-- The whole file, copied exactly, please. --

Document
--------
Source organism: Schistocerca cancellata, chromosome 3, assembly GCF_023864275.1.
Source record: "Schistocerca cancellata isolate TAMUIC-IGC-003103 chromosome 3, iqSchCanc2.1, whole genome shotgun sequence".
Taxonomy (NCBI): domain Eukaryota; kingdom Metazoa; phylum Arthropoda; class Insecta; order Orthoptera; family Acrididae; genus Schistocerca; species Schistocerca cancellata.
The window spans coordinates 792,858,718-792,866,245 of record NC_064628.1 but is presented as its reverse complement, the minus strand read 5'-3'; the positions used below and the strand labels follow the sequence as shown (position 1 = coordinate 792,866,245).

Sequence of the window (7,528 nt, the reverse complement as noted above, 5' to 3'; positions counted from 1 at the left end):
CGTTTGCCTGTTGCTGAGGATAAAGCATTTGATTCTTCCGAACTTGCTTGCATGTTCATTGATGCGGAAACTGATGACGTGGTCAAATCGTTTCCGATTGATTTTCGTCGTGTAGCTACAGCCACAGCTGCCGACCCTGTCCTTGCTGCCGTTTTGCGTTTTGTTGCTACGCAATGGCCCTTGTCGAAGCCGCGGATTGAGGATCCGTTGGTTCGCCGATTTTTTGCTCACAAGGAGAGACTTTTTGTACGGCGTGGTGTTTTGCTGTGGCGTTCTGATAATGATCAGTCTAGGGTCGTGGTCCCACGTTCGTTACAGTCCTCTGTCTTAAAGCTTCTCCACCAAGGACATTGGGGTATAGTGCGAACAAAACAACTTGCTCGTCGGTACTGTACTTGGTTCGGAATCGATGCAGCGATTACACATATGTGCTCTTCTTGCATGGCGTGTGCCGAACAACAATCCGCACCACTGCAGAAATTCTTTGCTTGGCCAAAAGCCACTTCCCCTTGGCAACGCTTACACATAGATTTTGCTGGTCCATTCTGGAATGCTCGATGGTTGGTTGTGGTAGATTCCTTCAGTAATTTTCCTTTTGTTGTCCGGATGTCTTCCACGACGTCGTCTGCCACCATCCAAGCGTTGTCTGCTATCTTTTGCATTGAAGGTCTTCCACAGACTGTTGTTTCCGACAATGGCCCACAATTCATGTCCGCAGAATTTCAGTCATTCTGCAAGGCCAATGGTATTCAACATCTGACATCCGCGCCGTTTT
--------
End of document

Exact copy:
Source organism: Schistocerca cancellata, chromosome 3, assembly GCF_023864275.1.
Source record: "Schistocerca cancellata isolate TAMUIC-IGC-003103 chromosome 3, iqSchCanc2.1, whole genome shotgun sequence".
Taxonomy (NCBI): domain Eukaryota; kingdom Metazoa; phylum Arthropoda; class Insecta; order Orthoptera; family Acrididae; genus Schistocerca; species Schistocerca cancellata.
The window spans coordinates 792,858,718-792,866,245 of record NC_064628.1 but is presented as its reverse complement, the minus strand read 5'-3'; the positions used below and the strand labels follow the sequence as shown (position 1 = coordinate 792,866,245).

Sequence of the window (7,528 nt, the reverse complement as noted above, 5' to 3'; positions counted from 1 at the left end):
CGTTTGCCTGTTGCTGAGGATAAAGCATTTGATTCTTCCGAACTTGCTTGCATGTTCATTGATGCGGAAACTGATGACGTGGTCAAATCGTTTCCGATTGATTTTCGTCGTGTAGCTACAGCCACAGCTGCCGACCCTGTCCTTGCTGCCGTTTTGCGTTTTGTTGCTACGCAATGGCCCTTGTCGAAGCCGCGGATTGAGGATCCGTTGGTTCGCCGATTTTTTGCTCACAAGGAGAGACTTTTTGTACGGCGTGGTGTTTTGCTGTGGCGTTCTGATAATGATCAGTCTAGGGTCGTGGTCCCACGTTCGTTACAGTCCTCTGTCTTAAAGCTTCTCCACCAAGGACATTGGGGTATAGTGCGAACAAAACAACTTGCTCGTCGGTACTGTACTTGGTTCGGAATCGATGCAGCGATTACACATATGTGCTCTTCTTGCATGGCGTGTGCCGAACAACAATCCGCACCACTGCAGAAATTCTTTGCTTGGCCAAAAGCCACTTCCCCTTGGCAACGCTTACACATAGATTTTGCTGGTCCATTCTGGAATGCTCGATGGTTGGTTGTGGTAGATTCCTTCAGTAATTTTCCTTTTGTTGTCCGGATGTCTTCCACGACGTCGTCTGCCACCATCCAAGCGTTGTCTGCTATCTTTTGCATTGAAGGTCTTCCACAGACTGTTGTTTCCGACAATGGCCCACAATTCATGTCCGCAGAATTTCAGTCATTCTGCAAGGCCAATGGTATTCAACATCTGACATCCGCGCCGTTTT